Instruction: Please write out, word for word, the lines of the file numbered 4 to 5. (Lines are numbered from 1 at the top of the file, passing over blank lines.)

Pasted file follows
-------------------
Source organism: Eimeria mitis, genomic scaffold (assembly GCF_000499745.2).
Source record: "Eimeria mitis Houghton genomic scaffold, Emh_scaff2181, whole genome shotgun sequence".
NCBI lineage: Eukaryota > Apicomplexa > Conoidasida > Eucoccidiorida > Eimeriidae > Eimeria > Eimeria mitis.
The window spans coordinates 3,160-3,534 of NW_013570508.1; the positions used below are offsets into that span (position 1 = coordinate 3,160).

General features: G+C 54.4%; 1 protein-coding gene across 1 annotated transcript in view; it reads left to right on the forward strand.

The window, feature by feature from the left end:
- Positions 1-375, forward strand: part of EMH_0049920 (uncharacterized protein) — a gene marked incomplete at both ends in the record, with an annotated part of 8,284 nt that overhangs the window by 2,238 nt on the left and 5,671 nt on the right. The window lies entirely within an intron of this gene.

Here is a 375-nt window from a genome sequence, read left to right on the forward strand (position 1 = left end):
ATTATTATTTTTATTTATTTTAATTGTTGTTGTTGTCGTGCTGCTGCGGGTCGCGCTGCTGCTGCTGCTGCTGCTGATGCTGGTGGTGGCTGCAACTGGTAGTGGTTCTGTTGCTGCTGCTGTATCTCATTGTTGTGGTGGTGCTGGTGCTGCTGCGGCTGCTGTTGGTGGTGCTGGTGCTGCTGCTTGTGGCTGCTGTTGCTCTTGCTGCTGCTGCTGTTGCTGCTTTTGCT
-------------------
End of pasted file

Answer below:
The window spans coordinates 3,160-3,534 of NW_013570508.1; the positions used below are offsets into that span (position 1 = coordinate 3,160).

General features: G+C 54.4%; 1 protein-coding gene across 1 annotated transcript in view; it reads left to right on the forward strand.